I'm one of those writers who overwrites and then has to go back and cut half of it. But I think my "relationship" with word count has gotten into a "healthier" place now. I used to ignore all word-count talk completely when I first started. (What writer doesn't think he's the exception?) But in every conference I attend, I hear agents complain about this. I think there's validity to this concern (because it's risky for a publisher to invest so much money on a book by an unknown writer) but I also believe people make too much out of it. Like Violante says, if an agent is ballsy and visionary, and most importantly, loves the novel, she'll take it despite its word count (and work with the writer to make it shorter, if needed). But I think a lot of agents just use this as an excuse to say no and have one less query in their inboxes.

  15. My first draft stood at 142,000 words, and was rejected over and again. My last draft stood at 98,000. That's lot of my hard work thrown to the cutting floor. But I've been picked up. So therein lies an example to support your blog.

    Last night I snuggled into bed with my favourite, Wuthering Heights, and thoroughly enjoyed every unnecessary word, line, paragraph with the utmost pleasure.

    I'm hoping the writing trade will come the full circle.

  16. Sister Steph,

    I think this is a great topic to write on. There has been much debate of late concerning word count, and quite frankly, if you are going the traditional route, word count matters. There are a couple of reasons for this, the first mainly money. The cheaper a first time author is to print, the better. Longer novels mean a lot of money, and if a publishing house doesn't know if you'll sell or not, then they aren't interested. Plain and simple. Secondly, as writers we tend to get our own God complexes like, "My novel is awesome!" "No one would reject such beautifully crafted storytelling!" Baloney! I was rejected in what I see as one of the worst ways when it comes to my writing. My oh-so-serious historical novel was rejected by an agent who told me it read like YA. That's bad, because it's not even remotely YA (or so I thought). I had to step down off my little pedestal and really figure out how to fix my manuscript. Word count is just another fix we writers run into, whether we like it or not. Otherwise, craft it as a series and split it apart with different story arcs.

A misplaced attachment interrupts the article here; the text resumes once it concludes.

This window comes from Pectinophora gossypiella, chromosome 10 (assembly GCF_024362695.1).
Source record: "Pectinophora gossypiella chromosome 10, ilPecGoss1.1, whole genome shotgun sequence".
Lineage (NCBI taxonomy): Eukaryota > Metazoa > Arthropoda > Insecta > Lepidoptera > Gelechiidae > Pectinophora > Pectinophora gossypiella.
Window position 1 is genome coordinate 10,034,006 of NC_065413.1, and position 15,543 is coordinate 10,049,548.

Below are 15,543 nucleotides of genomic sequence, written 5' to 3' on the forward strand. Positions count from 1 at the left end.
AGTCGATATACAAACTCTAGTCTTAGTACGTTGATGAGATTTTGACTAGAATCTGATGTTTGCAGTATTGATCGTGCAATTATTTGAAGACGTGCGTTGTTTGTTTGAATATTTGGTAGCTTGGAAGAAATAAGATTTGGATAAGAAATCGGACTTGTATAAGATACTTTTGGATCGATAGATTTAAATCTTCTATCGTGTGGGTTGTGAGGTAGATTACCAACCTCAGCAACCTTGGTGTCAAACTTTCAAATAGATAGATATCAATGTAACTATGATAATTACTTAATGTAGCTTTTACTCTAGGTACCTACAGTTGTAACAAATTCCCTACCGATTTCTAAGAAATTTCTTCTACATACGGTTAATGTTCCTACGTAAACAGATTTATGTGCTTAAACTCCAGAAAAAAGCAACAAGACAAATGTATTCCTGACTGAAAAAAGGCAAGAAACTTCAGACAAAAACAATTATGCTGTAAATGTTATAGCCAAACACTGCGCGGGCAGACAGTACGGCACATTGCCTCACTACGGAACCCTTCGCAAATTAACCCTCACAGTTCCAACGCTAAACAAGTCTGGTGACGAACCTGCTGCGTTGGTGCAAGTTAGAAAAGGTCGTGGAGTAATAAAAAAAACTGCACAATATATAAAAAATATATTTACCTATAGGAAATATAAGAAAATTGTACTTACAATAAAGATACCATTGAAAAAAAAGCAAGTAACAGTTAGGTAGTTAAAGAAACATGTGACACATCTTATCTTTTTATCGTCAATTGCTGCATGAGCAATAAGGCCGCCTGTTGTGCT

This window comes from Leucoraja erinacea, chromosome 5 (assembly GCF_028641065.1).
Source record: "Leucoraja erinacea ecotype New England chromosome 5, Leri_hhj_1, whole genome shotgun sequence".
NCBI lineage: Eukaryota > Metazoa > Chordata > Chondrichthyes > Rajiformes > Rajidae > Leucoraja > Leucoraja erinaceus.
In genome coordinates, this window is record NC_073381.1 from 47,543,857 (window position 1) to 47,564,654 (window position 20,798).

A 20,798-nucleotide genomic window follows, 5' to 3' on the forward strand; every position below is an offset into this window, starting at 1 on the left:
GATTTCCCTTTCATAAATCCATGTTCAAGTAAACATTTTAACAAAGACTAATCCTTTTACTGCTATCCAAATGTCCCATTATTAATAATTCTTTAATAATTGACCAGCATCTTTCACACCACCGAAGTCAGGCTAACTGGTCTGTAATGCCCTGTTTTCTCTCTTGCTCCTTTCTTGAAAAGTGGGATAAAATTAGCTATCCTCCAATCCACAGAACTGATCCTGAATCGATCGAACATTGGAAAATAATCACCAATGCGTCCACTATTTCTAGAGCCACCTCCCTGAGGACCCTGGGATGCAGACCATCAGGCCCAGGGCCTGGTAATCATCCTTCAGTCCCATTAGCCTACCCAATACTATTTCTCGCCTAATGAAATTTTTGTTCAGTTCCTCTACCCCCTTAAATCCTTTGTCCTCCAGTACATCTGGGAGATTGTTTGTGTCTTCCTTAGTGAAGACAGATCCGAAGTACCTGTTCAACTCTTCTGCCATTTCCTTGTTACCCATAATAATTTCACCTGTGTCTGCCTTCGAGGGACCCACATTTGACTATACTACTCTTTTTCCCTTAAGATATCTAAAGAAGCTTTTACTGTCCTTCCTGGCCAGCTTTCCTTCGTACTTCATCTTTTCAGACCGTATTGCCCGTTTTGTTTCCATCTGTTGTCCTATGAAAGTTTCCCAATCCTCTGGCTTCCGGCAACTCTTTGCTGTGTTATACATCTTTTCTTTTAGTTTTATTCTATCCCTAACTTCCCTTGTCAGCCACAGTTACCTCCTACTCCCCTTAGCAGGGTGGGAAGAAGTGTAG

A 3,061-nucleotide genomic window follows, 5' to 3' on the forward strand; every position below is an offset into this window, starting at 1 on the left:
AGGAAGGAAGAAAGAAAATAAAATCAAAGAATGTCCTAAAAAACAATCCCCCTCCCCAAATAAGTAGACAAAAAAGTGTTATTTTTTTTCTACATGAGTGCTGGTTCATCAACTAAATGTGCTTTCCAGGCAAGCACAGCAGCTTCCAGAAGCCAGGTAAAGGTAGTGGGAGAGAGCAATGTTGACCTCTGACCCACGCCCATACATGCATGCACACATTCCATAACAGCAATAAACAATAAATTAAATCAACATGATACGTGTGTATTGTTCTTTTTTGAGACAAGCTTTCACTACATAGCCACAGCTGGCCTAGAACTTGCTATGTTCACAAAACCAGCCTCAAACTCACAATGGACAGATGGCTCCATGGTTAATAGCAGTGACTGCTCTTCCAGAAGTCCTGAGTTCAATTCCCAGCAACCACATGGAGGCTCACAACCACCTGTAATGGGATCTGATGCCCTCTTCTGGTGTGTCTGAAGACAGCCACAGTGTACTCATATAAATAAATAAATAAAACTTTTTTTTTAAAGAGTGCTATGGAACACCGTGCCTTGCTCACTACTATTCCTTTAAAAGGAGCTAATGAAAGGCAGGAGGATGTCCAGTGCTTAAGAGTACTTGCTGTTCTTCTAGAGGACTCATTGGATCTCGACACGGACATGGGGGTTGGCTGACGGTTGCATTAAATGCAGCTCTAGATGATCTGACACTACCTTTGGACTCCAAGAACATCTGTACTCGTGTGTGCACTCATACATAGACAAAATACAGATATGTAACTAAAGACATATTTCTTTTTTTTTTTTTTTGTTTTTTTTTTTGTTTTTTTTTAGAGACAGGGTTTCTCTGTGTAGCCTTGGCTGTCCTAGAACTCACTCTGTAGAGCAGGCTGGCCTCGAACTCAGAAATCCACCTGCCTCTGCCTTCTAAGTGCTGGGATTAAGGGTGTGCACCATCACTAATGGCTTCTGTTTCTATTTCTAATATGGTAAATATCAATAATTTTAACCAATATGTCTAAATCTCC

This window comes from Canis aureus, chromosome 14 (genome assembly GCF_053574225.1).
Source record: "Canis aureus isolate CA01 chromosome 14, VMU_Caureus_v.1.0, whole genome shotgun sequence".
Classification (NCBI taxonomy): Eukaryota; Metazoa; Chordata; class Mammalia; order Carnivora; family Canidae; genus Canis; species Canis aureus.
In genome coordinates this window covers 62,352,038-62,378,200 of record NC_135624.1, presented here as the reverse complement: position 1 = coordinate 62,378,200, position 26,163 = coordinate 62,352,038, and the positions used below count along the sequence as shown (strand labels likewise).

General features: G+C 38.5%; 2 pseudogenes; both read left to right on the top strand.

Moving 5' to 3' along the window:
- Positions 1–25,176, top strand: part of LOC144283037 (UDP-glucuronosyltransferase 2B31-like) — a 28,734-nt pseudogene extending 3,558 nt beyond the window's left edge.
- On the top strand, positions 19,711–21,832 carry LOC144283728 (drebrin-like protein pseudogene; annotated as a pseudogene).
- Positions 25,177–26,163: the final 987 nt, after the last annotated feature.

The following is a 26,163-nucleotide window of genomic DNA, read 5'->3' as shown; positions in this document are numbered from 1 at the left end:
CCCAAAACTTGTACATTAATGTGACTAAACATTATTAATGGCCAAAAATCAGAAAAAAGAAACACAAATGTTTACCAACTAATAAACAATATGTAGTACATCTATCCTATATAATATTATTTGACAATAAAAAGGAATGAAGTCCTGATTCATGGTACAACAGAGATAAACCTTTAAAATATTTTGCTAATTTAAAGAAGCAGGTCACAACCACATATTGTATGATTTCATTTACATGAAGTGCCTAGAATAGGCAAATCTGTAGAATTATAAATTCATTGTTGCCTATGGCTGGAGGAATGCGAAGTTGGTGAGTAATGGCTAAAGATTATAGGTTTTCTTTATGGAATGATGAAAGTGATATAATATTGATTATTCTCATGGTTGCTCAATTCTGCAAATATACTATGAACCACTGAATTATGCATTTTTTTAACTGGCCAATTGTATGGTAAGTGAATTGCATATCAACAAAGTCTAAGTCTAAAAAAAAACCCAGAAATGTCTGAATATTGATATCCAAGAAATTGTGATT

As to e-books, I personally don't like reading an extra long novel on my Kindle. I think it's the monotony of clicking that little Forward button that gets to me!

  17. "I think it's the monotony of clicking that little Forward button that gets to me!"

    Haha -- yes! I was grousing to a friend that it's depressing when you keep clicking the forward button and that dang percent-read number won't change. Of course, if you're paying attention to the percent-read, probably the novel doesn't have you fully engaged.

  18. I'm the opposite. I seem to read faster in my Nook. By the way, I don't get percentages in Nook but page numbers, which is actually encouraging (only 100 pages left!)

    From all these comments, I gather that the norm for new writers is to write very long manuscripts but the bumps along the road teach us to cut down. I guess we have a lot to say when we first start!

  19. But second novels tend to be longer than the first ones, so writers still have a lot to say!I guess the art of being succint only works for the first novel

  20. I was advised to leave word count out when querying my Russian novel, since I've finally gotten to a point where the query emphasizes the grand, sweeping scope and large story arc. I want any potential rejections to be based on an agent's opinion of the writing, NOT a prejudice against very long books. It was around 342,000 words when I pulled it out of the obsolete file formats it was on for a decade, and after a lot of cutting of junk from the original sections and doing a lot of rewriting and adding new scenes, it's around 349,000 words. I'm fine with that, since it was intended to be a very long book. Cutting out entire chapters or important secondary characters just to drive down word count would destroy the entire essence of the book and cause the entire plot structure to collapse. It wouldn't be nearly the same story anymore. The sequel is around 250,000 words now, with about 100,000 more to go till I reach the goal I set for myself. Some books are meant to be very long and can't be properly developed and told within 300 pages.